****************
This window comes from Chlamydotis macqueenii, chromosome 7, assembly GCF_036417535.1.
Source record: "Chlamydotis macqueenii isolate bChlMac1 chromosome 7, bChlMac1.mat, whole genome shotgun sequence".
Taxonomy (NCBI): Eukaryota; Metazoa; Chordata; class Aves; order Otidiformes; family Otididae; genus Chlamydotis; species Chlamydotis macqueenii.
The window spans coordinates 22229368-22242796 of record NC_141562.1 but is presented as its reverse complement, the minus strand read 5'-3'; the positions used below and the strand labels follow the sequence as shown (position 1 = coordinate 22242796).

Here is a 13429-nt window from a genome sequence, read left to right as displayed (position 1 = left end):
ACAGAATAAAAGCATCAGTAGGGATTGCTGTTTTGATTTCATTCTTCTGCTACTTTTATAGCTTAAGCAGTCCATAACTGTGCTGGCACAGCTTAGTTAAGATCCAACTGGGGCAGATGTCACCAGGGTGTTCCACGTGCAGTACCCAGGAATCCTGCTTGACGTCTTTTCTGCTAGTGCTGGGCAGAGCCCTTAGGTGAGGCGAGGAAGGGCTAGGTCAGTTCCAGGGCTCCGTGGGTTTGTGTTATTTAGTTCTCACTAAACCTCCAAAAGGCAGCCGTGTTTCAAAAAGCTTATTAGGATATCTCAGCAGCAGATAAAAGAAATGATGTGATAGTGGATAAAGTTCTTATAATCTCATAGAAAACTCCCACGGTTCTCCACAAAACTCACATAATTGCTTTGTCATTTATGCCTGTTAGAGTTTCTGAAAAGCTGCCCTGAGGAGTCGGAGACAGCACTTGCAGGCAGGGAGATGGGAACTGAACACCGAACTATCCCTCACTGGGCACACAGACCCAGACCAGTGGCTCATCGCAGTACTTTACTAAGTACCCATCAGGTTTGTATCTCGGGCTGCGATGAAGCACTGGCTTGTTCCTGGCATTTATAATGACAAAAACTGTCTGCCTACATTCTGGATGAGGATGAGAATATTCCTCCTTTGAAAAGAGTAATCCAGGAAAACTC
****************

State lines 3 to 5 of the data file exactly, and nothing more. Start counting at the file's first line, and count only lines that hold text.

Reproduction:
Taxonomy (NCBI): Eukaryota; Metazoa; Chordata; class Aves; order Otidiformes; family Otididae; genus Chlamydotis; species Chlamydotis macqueenii.
The window spans coordinates 22229368-22242796 of record NC_141562.1 but is presented as its reverse complement, the minus strand read 5'-3'; the positions used below and the strand labels follow the sequence as shown (position 1 = coordinate 22242796).

Here is a 13429-nt window from a genome sequence, read left to right as displayed (position 1 = left end):